Biomarker Identificaltion That Clicks
Collaboration between Caltech and biotechnology company Indi Molecular has led to the discovery that novel PCC (protein catalyzed capture) agent binding technology could enable creation of highly specific therapeutics for targets that have long been considered undruggable.
In a joint paper, titled, "A protein-targeting strategy used to develop a selective inhibitor of the E17K point mutation in the PH Domain of Akt1" published in Nature Chemistry, researchers describes the development of molecular binders that are targeted specifically to proteins that are disease-causing based upon a single amino acid mutation. This highly specific targeting of only the disease-associated form of the protein could allow therapeutics that avoid healthy tissues, thus reducing toxic side-effects. The paper describes the development of a PCC agent that selectively binds to and inhibits a mutated, cancer-causing form of the kinase protein Akt. The mutant protein differs from the healthy variant via only a single transforming point mutation (called the E17K mutation). The mutation increases the activity of the protein, which in turn can cause cancer. The research team believe that their strategy will be broadly applicable to a wide range of targets.
"These types of mutant proteins, or oncoproteins, are perhaps the most challenging class of cancer drug targets," said James Heath, Ph.D., co-founder and Board member, Indi Molecular; Gilloon Professor, Caltech; and senior author of the paper. "They reside within cells, and so are hidden from antibody drugs. In addition, the mutations are often not associated with binding pockets, which means that small molecule drugs, which require such pockets, can't distinguish between the mutant and healthy proteins. PCCs appear to offer a very viable alternative strategy."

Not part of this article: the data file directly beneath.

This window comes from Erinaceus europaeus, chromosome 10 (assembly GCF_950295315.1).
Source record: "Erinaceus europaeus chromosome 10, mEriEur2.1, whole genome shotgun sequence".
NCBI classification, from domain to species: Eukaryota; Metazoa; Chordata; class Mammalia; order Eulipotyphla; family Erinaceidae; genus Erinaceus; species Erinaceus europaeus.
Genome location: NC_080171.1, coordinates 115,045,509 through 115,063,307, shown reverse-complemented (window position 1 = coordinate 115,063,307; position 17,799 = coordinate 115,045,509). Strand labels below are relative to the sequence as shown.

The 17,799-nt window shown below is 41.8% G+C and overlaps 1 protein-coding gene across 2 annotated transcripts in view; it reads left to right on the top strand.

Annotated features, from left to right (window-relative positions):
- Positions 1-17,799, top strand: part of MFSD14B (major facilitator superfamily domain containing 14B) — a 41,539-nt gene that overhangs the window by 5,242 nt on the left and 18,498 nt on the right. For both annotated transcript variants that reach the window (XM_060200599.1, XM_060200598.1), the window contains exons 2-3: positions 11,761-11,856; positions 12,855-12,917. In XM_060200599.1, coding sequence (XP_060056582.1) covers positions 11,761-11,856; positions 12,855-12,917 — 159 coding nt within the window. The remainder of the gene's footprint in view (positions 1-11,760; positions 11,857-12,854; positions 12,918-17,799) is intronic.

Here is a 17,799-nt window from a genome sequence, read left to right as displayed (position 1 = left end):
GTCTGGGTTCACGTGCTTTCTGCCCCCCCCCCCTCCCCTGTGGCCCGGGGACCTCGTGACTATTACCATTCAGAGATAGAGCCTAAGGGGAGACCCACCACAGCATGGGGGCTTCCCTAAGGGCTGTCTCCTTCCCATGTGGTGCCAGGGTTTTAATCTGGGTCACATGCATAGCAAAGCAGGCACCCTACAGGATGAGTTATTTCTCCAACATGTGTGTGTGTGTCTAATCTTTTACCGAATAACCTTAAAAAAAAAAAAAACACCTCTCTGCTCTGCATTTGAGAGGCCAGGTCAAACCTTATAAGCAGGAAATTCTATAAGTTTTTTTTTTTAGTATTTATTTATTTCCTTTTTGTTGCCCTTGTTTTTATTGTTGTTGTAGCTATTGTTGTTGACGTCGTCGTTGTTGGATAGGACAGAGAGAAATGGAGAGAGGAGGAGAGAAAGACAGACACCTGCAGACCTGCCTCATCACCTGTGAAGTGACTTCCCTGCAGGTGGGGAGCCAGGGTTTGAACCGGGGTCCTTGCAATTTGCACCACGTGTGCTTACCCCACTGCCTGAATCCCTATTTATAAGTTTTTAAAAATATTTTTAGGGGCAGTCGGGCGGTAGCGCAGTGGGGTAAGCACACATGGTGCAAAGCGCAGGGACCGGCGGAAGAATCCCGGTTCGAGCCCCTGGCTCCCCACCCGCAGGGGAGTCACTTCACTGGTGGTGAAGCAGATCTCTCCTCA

"We first used an all-synthetic epitope targeting strategy to develop a small PCC agent that bound to the protein very near the site of the point mutation," said Kaycie Deyle, Ph.D., former graduate research assistant, California Institute of Technology and first author on the paper. "We then expanded the footprint of that ligand so that it blocked the binding of the protein to its target on the cell membrane. That has the effect of stopping the action of the protein. The final PCC agent inhibited the mutant protein some 1000-fold more strongly than it did the healthy variant."
PCC agents are comprised of short chain peptide molecules, each of which contributes binding affinity and selectivity characteristics towards a protein of interest. A differentiating aspect of the PCC agent technology is that the protein target itself provides a catalytic scaffold for assembling and coupling the short chain peptides – choosing across very large peptide libraries to find only those ligands that couple onto its surface in a highly selective fashion.
"The highly selective synthetic epitope targeting strategy reported in Nature Chemistry shows that Indi Molecular can now create binding molecules that have the specificity and affinity of biologics combined with a small molecule's stability and ease of manufacture," said Albert A. Luderer, Ph.D., CEO and co-founder, Indi Molecular. "The modularity of PCC agents is enabling applications in the commercial spaces of in vivo imaging, therapeutics, in vitro diagnostics and biological tools."
PCC technology was invented at Caltech and is being commercialized by Indi Molecular. The company launched as a spinout from its parent company Integrated Diagnostics (Indi) in 2013 with a $1.8 million seed round led by InterWest Partners together with Asset Management Ventures and several angel investors.
This article is a loosely edited version of a press release issued by Indi Molecular on April 13th 2015. For more information visit www.IndiMolecular.com